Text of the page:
In The Misty Mountains Of Miyazki


Located high in the mountains of northwestern Miyazaki Prefecture, the Takachiho area is frequently shrouded in fog, making it perfect for quality tea leaves. Legend connects many deities of the Japanese Shinto pantheon to the area, bestowing upon it the moniker “Village of the Gods.” Patchworked across 520 acres of this luminous land lie the fields of Kai Seichaen. Kai Masaya is a fourth-generation grower, continuing an over 70-year tradition of Kai family tea cultivation. Working alongside his parents and workers he considers to be “like family,”

Masaya produces award-winning Oolong, Koucha, and Kamairicha. With the knowledge that the number of tea farmers in the Takachiho domain is decreasing, the Kai family goal is continuing the tradition of tea growing for the sake of his hometown as well as the enjoyment of new clientele. It’s just as important to him that his tea remains a local favorite as well as a national one–and we hope, an international hit as well.

“When I was a child, I used to think that this was a rural area,” says Kai san. “But now I feel proud of Takachiho, which has a deep history and many gods nearby.” Kai Seichaen is dedicated to preserving local traditions of tea production and local tastes while also catching up to the mechanization of the 21st century. Using mostly organic fertilizer and a small local team, Kai Seichaen is truly as magical as the surroundings suggest.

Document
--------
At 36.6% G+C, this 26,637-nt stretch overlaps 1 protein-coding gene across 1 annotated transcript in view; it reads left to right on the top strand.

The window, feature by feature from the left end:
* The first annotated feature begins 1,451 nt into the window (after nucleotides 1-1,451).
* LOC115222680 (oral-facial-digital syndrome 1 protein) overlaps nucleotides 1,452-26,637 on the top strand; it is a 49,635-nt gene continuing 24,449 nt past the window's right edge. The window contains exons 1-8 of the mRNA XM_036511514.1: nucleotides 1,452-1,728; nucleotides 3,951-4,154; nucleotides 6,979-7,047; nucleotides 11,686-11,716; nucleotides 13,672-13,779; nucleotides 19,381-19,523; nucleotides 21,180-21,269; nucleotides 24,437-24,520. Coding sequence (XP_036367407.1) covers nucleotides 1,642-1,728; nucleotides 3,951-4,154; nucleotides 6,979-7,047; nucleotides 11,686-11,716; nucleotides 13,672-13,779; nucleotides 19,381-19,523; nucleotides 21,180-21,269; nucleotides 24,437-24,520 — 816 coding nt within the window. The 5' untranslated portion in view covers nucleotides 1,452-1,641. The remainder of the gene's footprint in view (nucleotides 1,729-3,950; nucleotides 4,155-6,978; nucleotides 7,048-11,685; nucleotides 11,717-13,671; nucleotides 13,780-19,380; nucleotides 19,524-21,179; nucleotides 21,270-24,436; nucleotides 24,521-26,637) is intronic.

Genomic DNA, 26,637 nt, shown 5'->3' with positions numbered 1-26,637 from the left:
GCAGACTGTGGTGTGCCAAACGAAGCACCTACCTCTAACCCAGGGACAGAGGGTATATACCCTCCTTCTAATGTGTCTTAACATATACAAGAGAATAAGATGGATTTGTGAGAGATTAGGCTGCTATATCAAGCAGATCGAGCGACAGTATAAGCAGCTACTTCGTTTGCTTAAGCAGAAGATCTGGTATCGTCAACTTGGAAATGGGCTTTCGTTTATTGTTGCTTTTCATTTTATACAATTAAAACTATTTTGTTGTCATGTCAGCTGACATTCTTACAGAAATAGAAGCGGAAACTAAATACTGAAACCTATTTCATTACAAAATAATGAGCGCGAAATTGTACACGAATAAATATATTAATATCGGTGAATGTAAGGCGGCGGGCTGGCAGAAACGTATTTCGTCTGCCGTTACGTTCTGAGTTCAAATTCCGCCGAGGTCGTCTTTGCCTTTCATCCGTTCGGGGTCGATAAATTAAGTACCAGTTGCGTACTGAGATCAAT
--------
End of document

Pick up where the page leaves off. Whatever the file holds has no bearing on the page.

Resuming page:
2015: 1st Class, 69th National Tea Tasting Event, Kamairicha Division

2015: Japan Tea AWARD,  Grand Prize Special Award

2022: Japan Tea AWARD,  Japan Tea Grand Prize


Between Sea & Mountains



"Kamairi" in Japanese literally means"pan firing", or"roasting in a pan". The process is intense and manual, and as a result production is only done on a small scale.

The characteristic aroma of tea is strongly preserved in the final product, due to the traditional techniques developed over centuries.

Fresh tea leaves are immediately parched after harvesting for ten minutes at 300 degrees C, using a Japanese process called "Iriha-ki", to minimize and stop fermentation. Parched leaves are rolled and dried in a four-step, intensely manual process.

This time-tested Japanese technique yields a unique pan-parched fragrance, with a remarkably complex and rich taste. Kamairicha is highly rich in natural antioxidants, as it does not undergo the usual steam treatment of green teas.


The Epitome Of Takachiho Tea

Kaimairicha, the pan-fried tea born in Miyazaki prefecture, is what Kai san believes to be the epitome of Takachiho tea. True to this belief, his Oolong cha is finished using pan firing to bring out the aroma and full flavor of the leaf.